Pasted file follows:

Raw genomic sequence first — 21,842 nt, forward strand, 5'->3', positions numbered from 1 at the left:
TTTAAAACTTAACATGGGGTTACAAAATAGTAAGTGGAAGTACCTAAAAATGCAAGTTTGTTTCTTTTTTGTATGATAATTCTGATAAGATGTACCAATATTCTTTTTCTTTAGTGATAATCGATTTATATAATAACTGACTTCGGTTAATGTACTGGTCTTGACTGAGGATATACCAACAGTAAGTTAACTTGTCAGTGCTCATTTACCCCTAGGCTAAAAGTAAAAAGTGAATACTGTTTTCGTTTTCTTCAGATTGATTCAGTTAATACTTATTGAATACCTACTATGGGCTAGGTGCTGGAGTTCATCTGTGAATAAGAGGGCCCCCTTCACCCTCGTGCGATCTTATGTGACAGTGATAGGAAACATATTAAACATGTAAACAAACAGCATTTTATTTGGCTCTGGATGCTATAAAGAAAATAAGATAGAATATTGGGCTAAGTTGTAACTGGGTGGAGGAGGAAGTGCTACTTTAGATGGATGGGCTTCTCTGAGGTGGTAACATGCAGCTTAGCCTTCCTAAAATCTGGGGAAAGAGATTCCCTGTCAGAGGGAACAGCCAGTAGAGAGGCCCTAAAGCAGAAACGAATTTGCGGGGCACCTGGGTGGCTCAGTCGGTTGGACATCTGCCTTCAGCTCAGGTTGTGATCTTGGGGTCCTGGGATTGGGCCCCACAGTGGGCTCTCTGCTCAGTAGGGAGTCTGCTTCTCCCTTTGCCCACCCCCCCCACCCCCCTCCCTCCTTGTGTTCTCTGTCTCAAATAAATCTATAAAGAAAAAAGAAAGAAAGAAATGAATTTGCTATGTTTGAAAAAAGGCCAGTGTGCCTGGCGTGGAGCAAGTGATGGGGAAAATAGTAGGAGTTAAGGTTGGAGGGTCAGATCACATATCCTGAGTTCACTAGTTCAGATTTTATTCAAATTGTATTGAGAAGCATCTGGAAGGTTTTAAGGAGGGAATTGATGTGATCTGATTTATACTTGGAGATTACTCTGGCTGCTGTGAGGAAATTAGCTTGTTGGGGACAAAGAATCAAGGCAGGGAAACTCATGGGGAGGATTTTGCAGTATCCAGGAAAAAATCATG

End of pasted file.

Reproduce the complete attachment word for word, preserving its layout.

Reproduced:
Raw genomic sequence first — 21,842 nt, forward strand, 5'->3', positions numbered from 1 at the left:
TTTAAAACTTAACATGGGGTTACAAAATAGTAAGTGGAAGTACCTAAAAATGCAAGTTTGTTTCTTTTTTGTATGATAATTCTGATAAGATGTACCAATATTCTTTTTCTTTAGTGATAATCGATTTATATAATAACTGACTTCGGTTAATGTACTGGTCTTGACTGAGGATATACCAACAGTAAGTTAACTTGTCAGTGCTCATTTACCCCTAGGCTAAAAGTAAAAAGTGAATACTGTTTTCGTTTTCTTCAGATTGATTCAGTTAATACTTATTGAATACCTACTATGGGCTAGGTGCTGGAGTTCATCTGTGAATAAGAGGGCCCCCTTCACCCTCGTGCGATCTTATGTGACAGTGATAGGAAACATATTAAACATGTAAACAAACAGCATTTTATTTGGCTCTGGATGCTATAAAGAAAATAAGATAGAATATTGGGCTAAGTTGTAACTGGGTGGAGGAGGAAGTGCTACTTTAGATGGATGGGCTTCTCTGAGGTGGTAACATGCAGCTTAGCCTTCCTAAAATCTGGGGAAAGAGATTCCCTGTCAGAGGGAACAGCCAGTAGAGAGGCCCTAAAGCAGAAACGAATTTGCGGGGCACCTGGGTGGCTCAGTCGGTTGGACATCTGCCTTCAGCTCAGGTTGTGATCTTGGGGTCCTGGGATTGGGCCCCACAGTGGGCTCTCTGCTCAGTAGGGAGTCTGCTTCTCCCTTTGCCCACCCCCCCCACCCCCCTCCCTCCTTGTGTTCTCTGTCTCAAATAAATCTATAAAGAAAAAAGAAAGAAAGAAATGAATTTGCTATGTTTGAAAAAAGGCCAGTGTGCCTGGCGTGGAGCAAGTGATGGGGAAAATAGTAGGAGTTAAGGTTGGAGGGTCAGATCACATATCCTGAGTTCACTAGTTCAGATTTTATTCAAATTGTATTGAGAAGCATCTGGAAGGTTTTAAGGAGGGAATTGATGTGATCTGATTTATACTTGGAGATTACTCTGGCTGCTGTGAGGAAATTAGCTTGTTGGGGACAAAGAATCAAGGCAGGGAAACTCATGGGGAGGATTTTGCAGTATCCAGGAAAAAATCATG